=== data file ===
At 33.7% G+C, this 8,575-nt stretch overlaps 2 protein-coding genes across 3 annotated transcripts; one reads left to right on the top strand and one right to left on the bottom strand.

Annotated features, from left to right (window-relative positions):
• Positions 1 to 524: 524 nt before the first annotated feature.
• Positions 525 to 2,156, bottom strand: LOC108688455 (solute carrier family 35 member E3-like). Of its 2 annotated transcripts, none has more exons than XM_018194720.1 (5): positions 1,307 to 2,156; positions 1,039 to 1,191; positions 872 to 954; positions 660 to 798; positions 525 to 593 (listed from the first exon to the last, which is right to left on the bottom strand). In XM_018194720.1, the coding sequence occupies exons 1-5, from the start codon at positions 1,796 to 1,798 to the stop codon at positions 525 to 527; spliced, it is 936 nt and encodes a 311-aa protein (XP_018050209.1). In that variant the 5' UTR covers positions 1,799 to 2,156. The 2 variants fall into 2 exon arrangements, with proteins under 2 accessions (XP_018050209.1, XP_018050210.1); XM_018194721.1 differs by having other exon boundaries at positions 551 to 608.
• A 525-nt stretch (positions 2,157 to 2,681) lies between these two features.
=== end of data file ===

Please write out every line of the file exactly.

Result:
At 33.7% G+C, this 8,575-nt stretch overlaps 2 protein-coding genes across 3 annotated transcripts; one reads left to right on the top strand and one right to left on the bottom strand.

Annotated features, from left to right (window-relative positions):
• Positions 1 to 524: 524 nt before the first annotated feature.
• Positions 525 to 2,156, bottom strand: LOC108688455 (solute carrier family 35 member E3-like). Of its 2 annotated transcripts, none has more exons than XM_018194720.1 (5): positions 1,307 to 2,156; positions 1,039 to 1,191; positions 872 to 954; positions 660 to 798; positions 525 to 593 (listed from the first exon to the last, which is right to left on the bottom strand). In XM_018194720.1, the coding sequence occupies exons 1-5, from the start codon at positions 1,796 to 1,798 to the stop codon at positions 525 to 527; spliced, it is 936 nt and encodes a 311-aa protein (XP_018050209.1). In that variant the 5' UTR covers positions 1,799 to 2,156. The 2 variants fall into 2 exon arrangements, with proteins under 2 accessions (XP_018050209.1, XP_018050210.1); XM_018194721.1 differs by having other exon boundaries at positions 551 to 608.
• A 525-nt stretch (positions 2,157 to 2,681) lies between these two features.